A 'narrative' can be described as the main story or public discourse to describe the ways in which we understand and talk about social issues. The prevailing PTSD story – a medical story - grew out of the USA in response to distress among a disavowed and rejected generation of military men and women. It has been around so long that we do not even think about it. Increasingly, other stories from veterans challenge this prevailing narrative but these stories do not gain traction, they don’t seem to stick, because they are often at odds with or introduce information which negates the power of the science narrative. For example, the ‘moral injury’ narrative, the ‘sanctuary trauma’ narrative or the ‘betrayal trauma’ narrative accounting for veteran distress seem to float independent of the science narrative. These other accounts do not fit with the science story so they are conveniently forgotten because they place the spotlight on the social environment and away from individual sufferers. I am not saying, necessarily, that these other narratives are at odds with the flawed biology narrative (And, by the way the evidence only suggests affected biology but not the origins), just that these other perspectives are not taken seriously by those who benefit from the science narrative.
The main accounting of PTSD as injured brains carries considerable weight; it is consumed readily by average citizens. The power of science also convinces those who are affected directly. It is important that people experiencing any form of mental distress benefit from having their legitimate concerns and problems taken seriously. And biological science does answer some of the questions about what is occurring in the brains of people who are chronically distressed. But this science - medical narrative also excludes other information from consideration. Almost every military person and first responder tells me that institutional values and codes around performance, relationships and actions of their leadership, and the day-to-day organization of their workplaces are what wears them down. Yes, first responders see and participate in awful things; that is part of the work they sign up for and conduct on behalf of the rest of us. But, they also tell me that it is not the awful things but the lack of respectable outlets in recognizing and managing the after-effects of adrenaline mode that wears them out. To allow themselves to have human responses just does not cut it …. It goes against everything they have been taught, trained, and been required to do.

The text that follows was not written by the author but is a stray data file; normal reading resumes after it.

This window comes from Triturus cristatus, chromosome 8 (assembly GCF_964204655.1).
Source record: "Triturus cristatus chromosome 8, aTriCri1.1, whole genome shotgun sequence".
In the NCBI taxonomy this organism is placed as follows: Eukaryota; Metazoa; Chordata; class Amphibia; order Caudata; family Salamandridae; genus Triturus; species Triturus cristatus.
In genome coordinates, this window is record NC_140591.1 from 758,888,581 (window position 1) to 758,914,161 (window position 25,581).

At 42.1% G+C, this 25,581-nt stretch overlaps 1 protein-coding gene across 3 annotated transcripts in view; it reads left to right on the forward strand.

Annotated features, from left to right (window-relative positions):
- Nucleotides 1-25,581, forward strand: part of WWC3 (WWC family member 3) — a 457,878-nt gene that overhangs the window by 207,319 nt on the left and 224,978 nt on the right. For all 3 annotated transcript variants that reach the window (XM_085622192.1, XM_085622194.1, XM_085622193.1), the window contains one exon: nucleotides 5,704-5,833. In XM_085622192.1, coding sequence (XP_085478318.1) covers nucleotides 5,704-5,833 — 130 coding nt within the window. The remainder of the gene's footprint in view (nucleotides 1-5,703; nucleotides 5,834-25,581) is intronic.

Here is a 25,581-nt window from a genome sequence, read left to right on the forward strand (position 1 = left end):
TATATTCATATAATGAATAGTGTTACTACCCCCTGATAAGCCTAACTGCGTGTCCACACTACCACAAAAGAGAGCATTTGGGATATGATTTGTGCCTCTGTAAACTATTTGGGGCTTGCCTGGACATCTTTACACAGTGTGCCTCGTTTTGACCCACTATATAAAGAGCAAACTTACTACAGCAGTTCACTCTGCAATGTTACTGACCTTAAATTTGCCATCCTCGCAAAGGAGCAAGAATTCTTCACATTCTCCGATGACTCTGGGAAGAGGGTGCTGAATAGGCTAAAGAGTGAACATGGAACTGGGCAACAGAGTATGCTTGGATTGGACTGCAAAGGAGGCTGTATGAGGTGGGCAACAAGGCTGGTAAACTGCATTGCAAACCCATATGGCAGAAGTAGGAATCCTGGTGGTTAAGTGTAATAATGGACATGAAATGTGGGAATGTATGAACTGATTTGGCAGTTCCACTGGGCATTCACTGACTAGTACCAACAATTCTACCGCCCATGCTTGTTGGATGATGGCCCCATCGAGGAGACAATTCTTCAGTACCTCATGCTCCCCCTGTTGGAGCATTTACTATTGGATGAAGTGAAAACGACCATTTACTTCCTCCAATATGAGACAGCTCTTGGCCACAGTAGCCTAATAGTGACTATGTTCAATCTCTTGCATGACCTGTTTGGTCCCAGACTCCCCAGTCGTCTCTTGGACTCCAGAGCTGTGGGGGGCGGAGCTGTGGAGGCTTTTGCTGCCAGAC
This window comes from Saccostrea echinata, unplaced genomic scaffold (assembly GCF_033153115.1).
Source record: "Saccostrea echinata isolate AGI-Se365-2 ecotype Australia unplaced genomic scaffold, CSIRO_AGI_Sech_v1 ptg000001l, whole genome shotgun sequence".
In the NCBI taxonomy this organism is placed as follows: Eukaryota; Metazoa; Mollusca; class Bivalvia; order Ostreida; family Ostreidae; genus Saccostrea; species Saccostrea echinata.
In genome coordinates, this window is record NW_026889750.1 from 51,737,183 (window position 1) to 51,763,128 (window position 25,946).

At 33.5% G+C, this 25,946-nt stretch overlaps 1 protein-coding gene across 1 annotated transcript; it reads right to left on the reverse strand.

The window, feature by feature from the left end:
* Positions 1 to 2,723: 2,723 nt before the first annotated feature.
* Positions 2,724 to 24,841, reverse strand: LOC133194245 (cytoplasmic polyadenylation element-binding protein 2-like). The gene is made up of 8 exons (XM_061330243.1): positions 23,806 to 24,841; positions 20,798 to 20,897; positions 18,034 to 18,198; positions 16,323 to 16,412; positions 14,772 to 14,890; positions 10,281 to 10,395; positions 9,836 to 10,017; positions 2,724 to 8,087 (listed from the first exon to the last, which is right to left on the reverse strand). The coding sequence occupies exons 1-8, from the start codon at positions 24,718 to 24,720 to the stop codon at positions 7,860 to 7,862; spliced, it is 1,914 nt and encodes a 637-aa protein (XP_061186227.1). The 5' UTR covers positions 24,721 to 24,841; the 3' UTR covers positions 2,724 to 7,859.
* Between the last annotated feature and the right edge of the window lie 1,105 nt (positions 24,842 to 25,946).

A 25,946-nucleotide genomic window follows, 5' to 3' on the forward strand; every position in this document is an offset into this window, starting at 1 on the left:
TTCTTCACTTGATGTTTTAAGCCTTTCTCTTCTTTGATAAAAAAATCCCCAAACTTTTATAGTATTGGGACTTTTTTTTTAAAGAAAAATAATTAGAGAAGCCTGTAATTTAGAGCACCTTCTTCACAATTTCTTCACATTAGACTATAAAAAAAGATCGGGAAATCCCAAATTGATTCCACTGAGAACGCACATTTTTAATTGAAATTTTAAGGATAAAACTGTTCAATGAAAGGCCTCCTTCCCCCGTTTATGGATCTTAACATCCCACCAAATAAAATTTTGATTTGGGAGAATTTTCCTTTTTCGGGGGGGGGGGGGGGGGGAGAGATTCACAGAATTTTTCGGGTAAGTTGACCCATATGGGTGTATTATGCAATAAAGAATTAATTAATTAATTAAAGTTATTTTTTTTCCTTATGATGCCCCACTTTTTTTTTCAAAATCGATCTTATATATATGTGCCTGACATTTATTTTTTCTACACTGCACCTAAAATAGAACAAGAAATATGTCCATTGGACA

The flawed biology narrative would lead us to believe that the lingering effects of wars can be reduced to brain anomalies among some people – Susceptible heroes. Witnessing the effects of war, death, and killing become sterile conversations about medical symptoms. When it comes to military veterans, a second narrative in Canada, at least, seems to come down to the management of compensation for legitimate injuries. In this case, the after-effects of military training and deployments are reduced to squabbling over financial compensation and governmental liabilities. Distress is reduced to a central question - Are they real hero victims?
There is another narrative, the social-relational story (that accounts for moral, sanctuary, and betrayal trauma), if you will, that accounts for much of the lingering distress among first responders. Typically, nobody entertains this view because of concerns it could erode the seriousness to which other people take veteran concerns. In my experience, mental health issues do not emerge from a vacuum; things like depression, anxiety, and chronic PTSD occur as responses to the environment, including the relational environment. Everything matters - the immediate threat environments, the values and beliefs of responders, and the seriousness to which everyone takes the issue of decompressing and acknowledging the personal costs of life in uniform – any uniform.
Again, I am not discounting the medical narrative. But I am saying that a mental disease tag comes with a very high price – Broken hero. It is too steep a price for many people to consider paying. We would be better off considering PTSD as the mental-emotional price that is paid by people attempting to uphold and work within a set of beliefs and values that simply do not apply in the face of their direct experiences. In other words, the injury is also about an erosion of an identity under repeated assault. It is vital that veterans and other first responders continue to tell their own stories. We need to agree on a narrative that reflects their actual experiences and the things that institutions and communities need to consider to help prevent these issues in the first place and respond more effectively when mental declines do occur.
John J. Whelan
John J. Whelan, Ph.D., is the author of Going Crazy in the Green Machine, available now on FriesenPress.